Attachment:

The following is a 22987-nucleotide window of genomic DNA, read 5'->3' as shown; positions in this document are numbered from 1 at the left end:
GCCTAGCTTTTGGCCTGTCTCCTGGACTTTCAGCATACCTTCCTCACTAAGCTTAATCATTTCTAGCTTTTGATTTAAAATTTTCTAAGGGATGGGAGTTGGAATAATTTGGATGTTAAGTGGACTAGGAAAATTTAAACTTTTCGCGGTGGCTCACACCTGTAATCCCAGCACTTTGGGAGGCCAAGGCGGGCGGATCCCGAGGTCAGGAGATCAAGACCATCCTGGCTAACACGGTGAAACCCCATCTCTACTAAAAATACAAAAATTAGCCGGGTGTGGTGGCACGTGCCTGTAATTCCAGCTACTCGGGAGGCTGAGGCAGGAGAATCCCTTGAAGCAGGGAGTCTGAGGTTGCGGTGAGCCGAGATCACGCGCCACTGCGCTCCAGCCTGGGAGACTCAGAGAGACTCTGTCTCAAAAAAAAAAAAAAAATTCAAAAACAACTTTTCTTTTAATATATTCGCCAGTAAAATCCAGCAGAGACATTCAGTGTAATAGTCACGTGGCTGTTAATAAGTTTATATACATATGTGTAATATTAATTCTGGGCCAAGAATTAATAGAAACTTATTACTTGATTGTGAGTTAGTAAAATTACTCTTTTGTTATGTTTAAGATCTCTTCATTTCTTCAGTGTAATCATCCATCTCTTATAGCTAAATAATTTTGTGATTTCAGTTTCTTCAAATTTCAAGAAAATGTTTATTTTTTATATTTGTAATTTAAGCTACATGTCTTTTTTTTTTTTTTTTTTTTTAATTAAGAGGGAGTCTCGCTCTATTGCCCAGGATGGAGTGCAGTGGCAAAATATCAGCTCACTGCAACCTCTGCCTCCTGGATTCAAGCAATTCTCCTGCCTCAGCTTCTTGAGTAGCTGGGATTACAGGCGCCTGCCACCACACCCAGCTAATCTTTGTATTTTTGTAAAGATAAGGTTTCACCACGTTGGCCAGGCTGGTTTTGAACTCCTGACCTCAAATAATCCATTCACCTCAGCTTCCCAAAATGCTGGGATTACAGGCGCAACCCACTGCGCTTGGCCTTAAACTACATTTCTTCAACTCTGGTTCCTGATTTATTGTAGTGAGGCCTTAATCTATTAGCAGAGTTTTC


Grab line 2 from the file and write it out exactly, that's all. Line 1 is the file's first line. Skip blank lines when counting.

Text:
GCCTAGCTTTTGGCCTGTCTCCTGGACTTTCAGCATACCTTCCTCACTAAGCTTAATCATTTCTAGCTTTTGATTTAAAATTTTCTAAGGGATGGGAGTTGGAATAATTTGGATGTTAAGTGGACTAGGAAAATTTAAACTTTTCGCGGTGGCTCACACCTGTAATCCCAGCACTTTGGGAGGCCAAGGCGGGCGGATCCCGAGGTCAGGAGATCAAGACCATCCTGGCTAACACGGTGAAACCCCATCTCTACTAAAAATACAAAAATTAGCCGGGTGTGGTGGCACGTGCCTGTAATTCCAGCTACTCGGGAGGCTGAGGCAGGAGAATCCCTTGAAGCAGGGAGTCTGAGGTTGCGGTGAGCCGAGATCACGCGCCACTGCGCTCCAGCCTGGGAGACTCAGAGAGACTCTGTCTCAAAAAAAAAAAAAAAATTCAAAAACAACTTTTCTTTTAATATATTCGCCAGTAAAATCCAGCAGAGACATTCAGTGTAATAGTCACGTGGCTGTTAATAAGTTTATATACATATGTGTAATATTAATTCTGGGCCAAGAATTAATAGAAACTTATTACTTGATTGTGAGTTAGTAAAATTACTCTTTTGTTATGTTTAAGATCTCTTCATTTCTTCAGTGTAATCATCCATCTCTTATAGCTAAATAATTTTGTGATTTCAGTTTCTTCAAATTTCAAGAAAATGTTTATTTTTTATATTTGTAATTTAAGCTACATGTCTTTTTTTTTTTTTTTTTTTTTAATTAAGAGGGAGTCTCGCTCTATTGCCCAGGATGGAGTGCAGTGGCAAAATATCAGCTCACTGCAACCTCTGCCTCCTGGATTCAAGCAATTCTCCTGCCTCAGCTTCTTGAGTAGCTGGGATTACAGGCGCCTGCCACCACACCCAGCTAATCTTTGTATTTTTGTAAAGATAAGGTTTCACCACGTTGGCCAGGCTGGTTTTGAACTCCTGACCTCAAATAATCCATTCACCTCAGCTTCCCAAAATGCTGGGATTACAGGCGCAACCCACTGCGCTTGGCCTTAAACTACATTTCTTCAACTCTGGTTCCTGATTTATTGTAGTGAGGCCTTAATCTATTAGCAGAGTTTTC